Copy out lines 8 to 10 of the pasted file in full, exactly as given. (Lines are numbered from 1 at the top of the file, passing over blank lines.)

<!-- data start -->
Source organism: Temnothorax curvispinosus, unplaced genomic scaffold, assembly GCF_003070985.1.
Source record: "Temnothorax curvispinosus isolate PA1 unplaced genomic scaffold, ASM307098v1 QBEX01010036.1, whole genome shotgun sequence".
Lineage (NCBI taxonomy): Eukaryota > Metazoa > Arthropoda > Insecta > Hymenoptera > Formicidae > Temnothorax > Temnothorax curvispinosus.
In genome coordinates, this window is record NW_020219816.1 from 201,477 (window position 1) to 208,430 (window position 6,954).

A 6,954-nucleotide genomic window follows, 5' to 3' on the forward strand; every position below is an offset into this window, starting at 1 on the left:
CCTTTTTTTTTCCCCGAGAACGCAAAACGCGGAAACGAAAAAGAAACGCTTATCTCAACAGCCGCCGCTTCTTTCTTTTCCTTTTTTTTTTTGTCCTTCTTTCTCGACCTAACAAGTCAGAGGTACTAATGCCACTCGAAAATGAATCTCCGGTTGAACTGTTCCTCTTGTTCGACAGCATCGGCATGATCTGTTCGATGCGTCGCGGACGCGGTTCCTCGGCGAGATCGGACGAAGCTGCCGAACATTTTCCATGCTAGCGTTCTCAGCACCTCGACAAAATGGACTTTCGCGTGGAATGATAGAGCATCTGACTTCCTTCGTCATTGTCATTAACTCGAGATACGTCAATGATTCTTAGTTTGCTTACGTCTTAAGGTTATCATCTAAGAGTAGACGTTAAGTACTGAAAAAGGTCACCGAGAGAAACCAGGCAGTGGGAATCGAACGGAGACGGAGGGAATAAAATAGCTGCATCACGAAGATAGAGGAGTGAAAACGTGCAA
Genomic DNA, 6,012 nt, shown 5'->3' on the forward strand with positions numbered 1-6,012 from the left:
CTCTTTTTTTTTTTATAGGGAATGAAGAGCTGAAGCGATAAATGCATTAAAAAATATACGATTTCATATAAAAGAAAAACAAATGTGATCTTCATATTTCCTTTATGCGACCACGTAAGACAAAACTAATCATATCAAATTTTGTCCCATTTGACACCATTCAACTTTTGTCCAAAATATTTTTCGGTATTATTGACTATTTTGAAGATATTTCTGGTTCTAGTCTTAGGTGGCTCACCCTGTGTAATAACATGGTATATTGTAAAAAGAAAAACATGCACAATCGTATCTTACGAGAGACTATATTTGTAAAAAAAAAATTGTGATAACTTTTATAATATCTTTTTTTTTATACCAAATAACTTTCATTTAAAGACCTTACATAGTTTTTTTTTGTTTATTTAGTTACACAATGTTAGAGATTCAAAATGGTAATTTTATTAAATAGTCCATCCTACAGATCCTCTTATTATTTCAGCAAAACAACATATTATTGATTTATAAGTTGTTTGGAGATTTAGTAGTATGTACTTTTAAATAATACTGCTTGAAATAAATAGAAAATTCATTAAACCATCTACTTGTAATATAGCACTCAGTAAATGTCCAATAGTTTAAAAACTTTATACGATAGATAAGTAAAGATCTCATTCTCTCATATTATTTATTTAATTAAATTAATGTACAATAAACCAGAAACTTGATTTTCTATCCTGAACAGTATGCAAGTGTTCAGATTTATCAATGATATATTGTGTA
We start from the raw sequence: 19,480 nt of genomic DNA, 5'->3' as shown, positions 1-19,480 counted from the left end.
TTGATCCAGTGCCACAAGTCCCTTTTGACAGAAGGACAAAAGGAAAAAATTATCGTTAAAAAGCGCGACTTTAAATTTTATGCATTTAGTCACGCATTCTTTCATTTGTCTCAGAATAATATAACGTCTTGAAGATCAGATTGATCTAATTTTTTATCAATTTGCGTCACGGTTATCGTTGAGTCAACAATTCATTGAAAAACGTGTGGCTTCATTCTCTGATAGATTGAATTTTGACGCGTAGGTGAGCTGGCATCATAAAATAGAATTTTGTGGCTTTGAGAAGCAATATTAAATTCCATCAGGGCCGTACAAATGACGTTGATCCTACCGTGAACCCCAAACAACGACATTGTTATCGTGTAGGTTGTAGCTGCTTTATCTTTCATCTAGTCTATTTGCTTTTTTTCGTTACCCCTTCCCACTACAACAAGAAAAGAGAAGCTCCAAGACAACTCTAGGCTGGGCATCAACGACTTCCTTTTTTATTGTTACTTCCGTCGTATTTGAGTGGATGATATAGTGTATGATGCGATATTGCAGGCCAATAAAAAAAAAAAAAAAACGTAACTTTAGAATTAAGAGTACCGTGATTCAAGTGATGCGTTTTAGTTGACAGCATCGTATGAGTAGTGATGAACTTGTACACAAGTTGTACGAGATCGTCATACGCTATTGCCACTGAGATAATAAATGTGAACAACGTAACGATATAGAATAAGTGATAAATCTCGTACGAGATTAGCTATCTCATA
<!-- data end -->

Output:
CTCTTTTTTTTTTTATAGGGAATGAAGAGCTGAAGCGATAAATGCATTAAAAAATATACGATTTCATATAAAAGAAAAACAAATGTGATCTTCATATTTCCTTTATGCGACCACGTAAGACAAAACTAATCATATCAAATTTTGTCCCATTTGACACCATTCAACTTTTGTCCAAAATATTTTTCGGTATTATTGACTATTTTGAAGATATTTCTGGTTCTAGTCTTAGGTGGCTCACCCTGTGTAATAACATGGTATATTGTAAAAAGAAAAACATGCACAATCGTATCTTACGAGAGACTATATTTGTAAAAAAAAAATTGTGATAACTTTTATAATATCTTTTTTTTTATACCAAATAACTTTCATTTAAAGACCTTACATAGTTTTTTTTTGTTTATTTAGTTACACAATGTTAGAGATTCAAAATGGTAATTTTATTAAATAGTCCATCCTACAGATCCTCTTATTATTTCAGCAAAACAACATATTATTGATTTATAAGTTGTTTGGAGATTTAGTAGTATGTACTTTTAAATAATACTGCTTGAAATAAATAGAAAATTCATTAAACCATCTACTTGTAATATAGCACTCAGTAAATGTCCAATAGTTTAAAAACTTTATACGATAGATAAGTAAAGATCTCATTCTCTCATATTATTTATTTAATTAAATTAATGTACAATAAACCAGAAACTTGATTTTCTATCCTGAACAGTATGCAAGTGTTCAGATTTATCAATGATATATTGTGTA
We start from the raw sequence: 19,480 nt of genomic DNA, 5'->3' as shown, positions 1-19,480 counted from the left end.
TTGATCCAGTGCCACAAGTCCCTTTTGACAGAAGGACAAAAGGAAAAAATTATCGTTAAAAAGCGCGACTTTAAATTTTATGCATTTAGTCACGCATTCTTTCATTTGTCTCAGAATAATATAACGTCTTGAAGATCAGATTGATCTAATTTTTTATCAATTTGCGTCACGGTTATCGTTGAGTCAACAATTCATTGAAAAACGTGTGGCTTCATTCTCTGATAGATTGAATTTTGACGCGTAGGTGAGCTGGCATCATAAAATAGAATTTTGTGGCTTTGAGAAGCAATATTAAATTCCATCAGGGCCGTACAAATGACGTTGATCCTACCGTGAACCCCAAACAACGACATTGTTATCGTGTAGGTTGTAGCTGCTTTATCTTTCATCTAGTCTATTTGCTTTTTTTCGTTACCCCTTCCCACTACAACAAGAAAAGAGAAGCTCCAAGACAACTCTAGGCTGGGCATCAACGACTTCCTTTTTTATTGTTACTTCCGTCGTATTTGAGTGGATGATATAGTGTATGATGCGATATTGCAGGCCAATAAAAAAAAAAAAAAAACGTAACTTTAGAATTAAGAGTACCGTGATTCAAGTGATGCGTTTTAGTTGACAGCATCGTATGAGTAGTGATGAACTTGTACACAAGTTGTACGAGATCGTCATACGCTATTGCCACTGAGATAATAAATGTGAACAACGTAACGATATAGAATAAGTGATAAATCTCGTACGAGATTAGCTATCTCATA